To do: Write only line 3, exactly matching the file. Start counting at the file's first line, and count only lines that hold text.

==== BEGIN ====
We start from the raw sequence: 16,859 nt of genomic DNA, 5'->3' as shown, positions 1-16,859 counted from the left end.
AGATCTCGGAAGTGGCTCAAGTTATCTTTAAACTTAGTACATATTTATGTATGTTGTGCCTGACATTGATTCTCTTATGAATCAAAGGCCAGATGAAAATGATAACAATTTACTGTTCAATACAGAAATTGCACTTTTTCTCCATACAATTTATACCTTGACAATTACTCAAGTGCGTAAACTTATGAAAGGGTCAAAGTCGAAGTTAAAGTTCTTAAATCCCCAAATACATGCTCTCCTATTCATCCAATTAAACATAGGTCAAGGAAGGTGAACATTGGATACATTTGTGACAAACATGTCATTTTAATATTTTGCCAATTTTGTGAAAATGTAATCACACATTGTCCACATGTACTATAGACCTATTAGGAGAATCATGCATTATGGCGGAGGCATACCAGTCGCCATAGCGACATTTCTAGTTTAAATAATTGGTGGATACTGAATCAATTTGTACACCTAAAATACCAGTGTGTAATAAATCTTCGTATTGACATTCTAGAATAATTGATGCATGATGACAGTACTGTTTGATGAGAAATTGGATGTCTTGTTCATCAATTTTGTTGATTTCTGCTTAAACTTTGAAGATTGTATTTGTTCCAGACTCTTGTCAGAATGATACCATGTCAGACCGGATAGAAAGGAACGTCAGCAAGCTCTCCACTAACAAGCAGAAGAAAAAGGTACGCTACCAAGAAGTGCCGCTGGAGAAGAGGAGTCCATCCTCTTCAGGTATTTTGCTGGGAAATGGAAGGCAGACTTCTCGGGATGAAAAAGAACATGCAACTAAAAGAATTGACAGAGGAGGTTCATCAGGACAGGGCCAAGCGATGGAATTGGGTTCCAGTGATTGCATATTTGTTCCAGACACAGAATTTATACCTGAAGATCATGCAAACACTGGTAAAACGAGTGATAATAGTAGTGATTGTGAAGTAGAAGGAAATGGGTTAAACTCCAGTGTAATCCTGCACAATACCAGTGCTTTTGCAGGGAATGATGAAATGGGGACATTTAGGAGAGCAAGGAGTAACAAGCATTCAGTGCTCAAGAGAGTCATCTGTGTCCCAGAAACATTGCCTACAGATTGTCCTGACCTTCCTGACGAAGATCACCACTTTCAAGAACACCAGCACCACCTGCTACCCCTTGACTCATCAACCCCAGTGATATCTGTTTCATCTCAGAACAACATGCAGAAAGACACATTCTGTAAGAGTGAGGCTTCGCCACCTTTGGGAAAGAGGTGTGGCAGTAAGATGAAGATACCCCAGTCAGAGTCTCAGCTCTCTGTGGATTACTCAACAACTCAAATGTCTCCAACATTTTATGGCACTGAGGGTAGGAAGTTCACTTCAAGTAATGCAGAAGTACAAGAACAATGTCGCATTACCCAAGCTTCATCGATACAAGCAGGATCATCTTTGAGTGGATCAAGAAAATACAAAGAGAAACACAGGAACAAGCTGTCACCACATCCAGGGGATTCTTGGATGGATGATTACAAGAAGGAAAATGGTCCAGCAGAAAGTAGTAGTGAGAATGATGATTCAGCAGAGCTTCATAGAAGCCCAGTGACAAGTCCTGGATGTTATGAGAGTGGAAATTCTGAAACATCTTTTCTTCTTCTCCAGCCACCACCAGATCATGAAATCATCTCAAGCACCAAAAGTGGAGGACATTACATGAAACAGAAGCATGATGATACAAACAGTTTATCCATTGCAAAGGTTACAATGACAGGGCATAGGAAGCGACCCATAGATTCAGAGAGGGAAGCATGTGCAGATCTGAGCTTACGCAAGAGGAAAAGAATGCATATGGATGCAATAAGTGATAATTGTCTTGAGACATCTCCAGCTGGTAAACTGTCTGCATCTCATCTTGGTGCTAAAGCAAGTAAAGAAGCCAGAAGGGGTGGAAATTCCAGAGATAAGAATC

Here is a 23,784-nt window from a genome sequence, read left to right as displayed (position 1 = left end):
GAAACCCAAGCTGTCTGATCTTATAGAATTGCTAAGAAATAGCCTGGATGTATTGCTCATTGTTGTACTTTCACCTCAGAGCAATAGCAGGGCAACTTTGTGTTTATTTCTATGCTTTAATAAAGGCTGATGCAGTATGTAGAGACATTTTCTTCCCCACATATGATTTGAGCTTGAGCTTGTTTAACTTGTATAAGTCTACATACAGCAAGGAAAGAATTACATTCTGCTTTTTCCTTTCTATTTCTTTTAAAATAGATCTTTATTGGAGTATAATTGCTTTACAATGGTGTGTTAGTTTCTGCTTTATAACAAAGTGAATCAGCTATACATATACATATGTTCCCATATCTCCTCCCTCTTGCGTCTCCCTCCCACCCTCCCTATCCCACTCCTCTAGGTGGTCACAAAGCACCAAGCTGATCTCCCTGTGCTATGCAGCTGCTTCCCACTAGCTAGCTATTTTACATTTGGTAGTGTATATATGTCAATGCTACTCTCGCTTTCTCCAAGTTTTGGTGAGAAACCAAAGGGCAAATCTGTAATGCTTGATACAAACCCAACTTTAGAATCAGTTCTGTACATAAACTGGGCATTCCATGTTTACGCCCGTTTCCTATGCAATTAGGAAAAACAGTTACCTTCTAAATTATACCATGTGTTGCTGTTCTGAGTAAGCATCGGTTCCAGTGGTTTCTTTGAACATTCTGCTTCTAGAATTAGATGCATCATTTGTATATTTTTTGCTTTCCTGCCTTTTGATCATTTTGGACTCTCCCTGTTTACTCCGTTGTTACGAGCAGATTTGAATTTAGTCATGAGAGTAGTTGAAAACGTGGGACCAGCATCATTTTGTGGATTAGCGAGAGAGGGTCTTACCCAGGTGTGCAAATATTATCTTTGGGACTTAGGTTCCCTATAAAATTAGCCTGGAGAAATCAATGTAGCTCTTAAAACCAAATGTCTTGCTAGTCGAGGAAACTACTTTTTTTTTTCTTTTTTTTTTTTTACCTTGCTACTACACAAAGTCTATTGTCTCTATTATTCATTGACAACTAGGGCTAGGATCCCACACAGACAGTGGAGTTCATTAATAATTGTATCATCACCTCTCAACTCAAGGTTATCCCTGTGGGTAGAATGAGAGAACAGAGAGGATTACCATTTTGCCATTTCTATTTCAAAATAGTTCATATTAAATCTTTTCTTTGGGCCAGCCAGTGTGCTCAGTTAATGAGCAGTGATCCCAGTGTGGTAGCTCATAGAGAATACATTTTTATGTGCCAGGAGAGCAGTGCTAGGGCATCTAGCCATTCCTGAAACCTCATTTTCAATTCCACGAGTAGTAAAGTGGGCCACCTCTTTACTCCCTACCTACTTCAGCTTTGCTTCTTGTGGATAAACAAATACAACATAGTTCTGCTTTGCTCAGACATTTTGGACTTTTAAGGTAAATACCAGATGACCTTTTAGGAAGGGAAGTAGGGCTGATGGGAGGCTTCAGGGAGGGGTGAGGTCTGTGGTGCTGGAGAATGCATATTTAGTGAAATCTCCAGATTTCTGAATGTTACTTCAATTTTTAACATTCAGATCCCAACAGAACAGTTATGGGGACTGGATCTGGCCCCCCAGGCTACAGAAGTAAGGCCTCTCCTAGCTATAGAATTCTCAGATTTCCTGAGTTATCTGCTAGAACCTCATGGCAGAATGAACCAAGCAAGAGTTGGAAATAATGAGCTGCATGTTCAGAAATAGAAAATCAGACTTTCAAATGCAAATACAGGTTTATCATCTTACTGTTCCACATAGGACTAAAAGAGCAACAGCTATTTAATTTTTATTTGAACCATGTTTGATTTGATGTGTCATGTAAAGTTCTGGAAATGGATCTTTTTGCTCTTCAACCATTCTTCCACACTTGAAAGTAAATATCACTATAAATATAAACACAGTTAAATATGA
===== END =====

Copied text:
Here is a 23,784-nt window from a genome sequence, read left to right as displayed (position 1 = left end):